Role of models in understanding extreme weather

Armine Hareyan's picture

Weather is a hot topic here in Interior Alaska and a quick way to get anyone talking. Not a day goes by in winter months without some observations of temperatures, air inversions, or even a mention that the sun budged another degree above the horizon.

When it comes to predicting weather events, however, particularly the extreme events - such as harsh winds, impact from massive wildfires or ash resulting from volcanic eruptions - those who work in the field face many challenges in creating models specific for Alaska's unique environment.

The Great Alaska Weather Symposium aims to identify shortcomings in existing models and observations that deal with Alaska's changing weather patterns. Some of the topics also address research related to the International Polar Year. Sponsored by Alaska Region of the NOAA National Weather Service (NWS ) and University of Alaska Fairbanks' Arctic Region Supercomputing Center (ARSC ), College of Natural Science & Mathematics (CNSM), Geophysical Institute (GI), and International Arctic Research Center (IARC), the weather conference features presenters and attendees from UAF and other universities and research centers in the Lower 48, including the National Weather Service.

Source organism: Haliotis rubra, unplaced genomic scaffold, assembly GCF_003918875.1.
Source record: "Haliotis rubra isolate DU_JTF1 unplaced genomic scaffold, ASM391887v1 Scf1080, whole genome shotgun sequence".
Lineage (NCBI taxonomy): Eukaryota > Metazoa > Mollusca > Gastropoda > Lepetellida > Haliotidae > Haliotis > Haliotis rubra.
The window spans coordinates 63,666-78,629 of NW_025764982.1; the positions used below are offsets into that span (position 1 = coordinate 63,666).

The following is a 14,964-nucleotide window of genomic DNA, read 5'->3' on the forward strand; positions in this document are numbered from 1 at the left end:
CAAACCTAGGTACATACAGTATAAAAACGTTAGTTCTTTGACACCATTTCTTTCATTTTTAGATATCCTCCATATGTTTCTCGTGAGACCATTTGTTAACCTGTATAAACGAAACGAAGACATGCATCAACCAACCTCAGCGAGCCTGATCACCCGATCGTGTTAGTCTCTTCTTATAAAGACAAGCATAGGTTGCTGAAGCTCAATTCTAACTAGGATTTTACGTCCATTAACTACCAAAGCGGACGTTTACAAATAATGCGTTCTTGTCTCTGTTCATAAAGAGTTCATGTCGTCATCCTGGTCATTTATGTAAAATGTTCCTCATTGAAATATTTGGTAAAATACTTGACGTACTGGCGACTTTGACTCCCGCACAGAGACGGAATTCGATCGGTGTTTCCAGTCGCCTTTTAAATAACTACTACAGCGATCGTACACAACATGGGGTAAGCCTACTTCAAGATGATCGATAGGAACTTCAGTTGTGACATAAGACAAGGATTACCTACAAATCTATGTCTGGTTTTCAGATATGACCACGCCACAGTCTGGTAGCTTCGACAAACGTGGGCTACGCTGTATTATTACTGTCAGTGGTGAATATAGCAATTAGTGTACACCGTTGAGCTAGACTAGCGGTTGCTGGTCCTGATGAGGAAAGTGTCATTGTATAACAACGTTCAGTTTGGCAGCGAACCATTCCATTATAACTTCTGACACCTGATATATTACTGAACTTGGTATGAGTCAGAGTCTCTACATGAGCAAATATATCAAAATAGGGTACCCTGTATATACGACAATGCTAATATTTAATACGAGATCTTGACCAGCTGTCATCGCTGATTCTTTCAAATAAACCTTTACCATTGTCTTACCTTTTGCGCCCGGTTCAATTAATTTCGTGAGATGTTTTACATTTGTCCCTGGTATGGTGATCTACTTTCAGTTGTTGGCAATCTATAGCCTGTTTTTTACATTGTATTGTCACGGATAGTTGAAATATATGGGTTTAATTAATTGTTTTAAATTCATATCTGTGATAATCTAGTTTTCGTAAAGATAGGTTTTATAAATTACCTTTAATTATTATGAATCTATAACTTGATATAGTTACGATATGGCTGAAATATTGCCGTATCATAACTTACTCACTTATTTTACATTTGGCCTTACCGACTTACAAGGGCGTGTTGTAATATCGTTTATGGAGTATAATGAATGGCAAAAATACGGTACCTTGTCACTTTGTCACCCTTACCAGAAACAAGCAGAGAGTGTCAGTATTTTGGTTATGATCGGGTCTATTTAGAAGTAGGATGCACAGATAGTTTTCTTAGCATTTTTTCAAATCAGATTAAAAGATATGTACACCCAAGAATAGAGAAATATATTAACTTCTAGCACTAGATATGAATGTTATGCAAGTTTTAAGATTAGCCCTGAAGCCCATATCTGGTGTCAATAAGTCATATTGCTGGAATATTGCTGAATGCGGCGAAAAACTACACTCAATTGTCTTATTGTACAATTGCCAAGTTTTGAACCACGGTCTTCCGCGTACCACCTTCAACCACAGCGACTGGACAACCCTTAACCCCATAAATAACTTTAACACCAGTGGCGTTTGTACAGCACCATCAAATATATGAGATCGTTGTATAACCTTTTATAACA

Alaska weather modeling can be used for various application purposes, said Nicole Mölders, a member of the GI's Atmospheric Sciences Research Group and one of the symposium organizers. For example, a session on wind prediction is important for small aircrafts, ship traffic, oil spill spread in coastal waters and coastal erosion. "These are themes of great financial relevance for Alaska's economies," Mölders said.-University of Alaska Fairbanks

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